In that context, the court considered:4.6"Article 3(3) Rome I provides that, if all other points of contact existing at the time of the choice of law are in a country other than the country whose law has been chosen, the choice of law made by the parties shall result in the application of the legal rules of that other country. country from which no derogation may be made by agreement.. ... In the opinion of the court, the present case is not formally considered a national case, but in fact there is an equivalent situation as referred to in Article 3, paragraph 3, Rome I. 4.7"It is not in dispute that Rogon is a Dutch entity in a legal sense because of its corporate form and place of business in the Netherlands (Maastricht). However, in this case this does not mean that (player) cannot rely on Article 3(3) of Rome I. During the oral hearing it became apparent that Rogon does not employ any employees and that its director, Mr (), only works for Rogon on a temporary basis. It has also been established that the only thing that Rogon (possibly) took care of from the Netherlands was drawing up the agreement and sending it to the (player). All other work was carried out by ROGON GmbH & Co. KG, sole shareholder of Rogon, carried out in Germany. In addition, as (player) rightly argued, at the time of conclusion of the agreement, no other leads pointed to the Netherlands. After all, it concerns an agreement with a German footballer. Who plays football in Germany for German football clubs and who has only had contact with employees of ROGON GmbH & Co. KG. The actual supervisor of (player), Mr (), also lives and works in Germany. Finally, the agreement was signed by (player) in Germany. 4.8In view of the foregoing, the court is of the opinion that a situation as referred to in Article 3 paragraph 3 Rome I occurs. This means that the present dispute must be assessed under Dutch law, but that assessment may also be affected by mandatory German law provisions. Now that Rogon based its claim against the player on the exclusivity provision known – and in the Netherlands permitted – in many representation agreements in the Netherlands ("you may only be represented exclusively by this intermediary x/y for two years"), but such an exclusivity provision is in conflict with the mandatory German provision in Paragraph 297, no. 4 SGB III, the Limburg court rejected Rogon's claim on the basis of this provision. This provision reads:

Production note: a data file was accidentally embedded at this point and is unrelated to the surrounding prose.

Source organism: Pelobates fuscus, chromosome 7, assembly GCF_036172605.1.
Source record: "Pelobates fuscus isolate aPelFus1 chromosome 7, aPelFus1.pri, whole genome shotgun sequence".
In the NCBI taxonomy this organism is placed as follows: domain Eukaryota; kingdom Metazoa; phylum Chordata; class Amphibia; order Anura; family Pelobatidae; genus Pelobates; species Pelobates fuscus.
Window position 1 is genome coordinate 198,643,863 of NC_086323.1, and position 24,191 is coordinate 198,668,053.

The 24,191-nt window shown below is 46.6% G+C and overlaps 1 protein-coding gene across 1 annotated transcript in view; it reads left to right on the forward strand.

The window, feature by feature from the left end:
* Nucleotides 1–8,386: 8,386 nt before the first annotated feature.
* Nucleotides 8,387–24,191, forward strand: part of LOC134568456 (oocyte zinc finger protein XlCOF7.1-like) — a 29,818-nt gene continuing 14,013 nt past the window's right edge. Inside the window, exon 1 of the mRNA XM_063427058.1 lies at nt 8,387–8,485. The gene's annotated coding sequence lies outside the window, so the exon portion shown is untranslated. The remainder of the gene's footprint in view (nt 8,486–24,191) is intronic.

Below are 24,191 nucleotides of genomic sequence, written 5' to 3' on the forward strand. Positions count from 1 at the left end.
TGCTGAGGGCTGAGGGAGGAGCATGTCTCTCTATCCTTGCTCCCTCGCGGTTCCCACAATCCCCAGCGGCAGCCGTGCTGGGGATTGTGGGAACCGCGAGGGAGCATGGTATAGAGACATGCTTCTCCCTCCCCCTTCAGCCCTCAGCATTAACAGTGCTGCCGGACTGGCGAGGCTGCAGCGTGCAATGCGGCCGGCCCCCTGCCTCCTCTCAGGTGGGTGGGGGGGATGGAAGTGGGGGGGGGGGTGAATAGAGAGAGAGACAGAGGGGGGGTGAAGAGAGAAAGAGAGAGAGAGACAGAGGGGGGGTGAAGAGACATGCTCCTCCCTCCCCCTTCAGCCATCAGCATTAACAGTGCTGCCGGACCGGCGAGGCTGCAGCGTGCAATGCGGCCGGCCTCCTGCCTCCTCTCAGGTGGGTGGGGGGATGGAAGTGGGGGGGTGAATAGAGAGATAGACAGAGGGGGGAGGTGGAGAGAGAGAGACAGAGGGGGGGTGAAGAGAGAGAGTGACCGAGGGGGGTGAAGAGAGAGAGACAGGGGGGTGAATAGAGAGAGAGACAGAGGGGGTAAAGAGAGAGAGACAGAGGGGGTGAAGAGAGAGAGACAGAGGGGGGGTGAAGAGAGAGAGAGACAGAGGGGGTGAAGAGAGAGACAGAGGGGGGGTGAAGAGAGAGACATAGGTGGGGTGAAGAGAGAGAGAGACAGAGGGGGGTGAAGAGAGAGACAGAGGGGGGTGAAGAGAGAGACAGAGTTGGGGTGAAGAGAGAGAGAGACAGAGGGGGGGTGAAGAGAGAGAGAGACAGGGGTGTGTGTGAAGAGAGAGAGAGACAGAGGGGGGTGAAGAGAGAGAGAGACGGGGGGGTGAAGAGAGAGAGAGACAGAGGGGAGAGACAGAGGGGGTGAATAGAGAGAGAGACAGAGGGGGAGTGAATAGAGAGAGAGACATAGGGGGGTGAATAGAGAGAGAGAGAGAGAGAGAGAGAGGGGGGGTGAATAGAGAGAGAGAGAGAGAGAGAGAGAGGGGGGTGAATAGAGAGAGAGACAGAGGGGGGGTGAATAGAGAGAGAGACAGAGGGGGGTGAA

"Unwirksam sind

  1. Vereinbarungen, die sicherstellen sollen, das ein Arbeitgeber oder eine Person, die eine Ausbildung oder Arbeit sucht, sich ausschließlich eines bestimmten Vermittlers bedient"

Or in English:"To be invalid4. Provisions that ensure that an employer, or a person looking for an assignment or job, can only be served by one specific intermediary." The court first examined whether in German law this provision also applies in full to professional athletes as employees and, more specifically, to professional football players.Secondly, the court also examined whether the aforementioned provision was mandatory German law. A ruling of the Oberlandesgericht Hamm of 7 January 2010 (ref. 12 U 124/09) cited by the player showed that this is indeed a provision of mandatory German law. The court thus concluded its investigation under legal consideration 4.14 with the following conclusion:"The court finds that the agreement therefore contains an exclusivity clause, which has no effect. Whether this also means that the entire agreement between the parties is null and void can remain open to question, because Rogon's claims (almost as discussed below) are based exclusively on the alleged violation of this exclusivity clause. Now that it cannot be judged that (player) has violated the exclusivity clause, Rogon's claims fail." The player was therefore free to unilaterally terminate the agreement with Rogon and to be advised/represented by another intermediary regarding negotiations on the conclusion of an employment contract.

We will again be fully active in this beautiful and always fascinating area of ​​law during 2024 and will continue to keep you informed of developments in this and other matters.If you have any questions about these or other football-related matters or about other aspects within (international) sports and labor law, please contact Joes Blakborn or Max Hazewinkel or Elin van Dort, lawyers specialized in football and other sports-related issues, at Van Diepen Van der Kroef Lawyers from Amsterdam.

The content of this article is intended to provide a general guide to the subject matter. Specialist advice should be sought about your specific circumstances.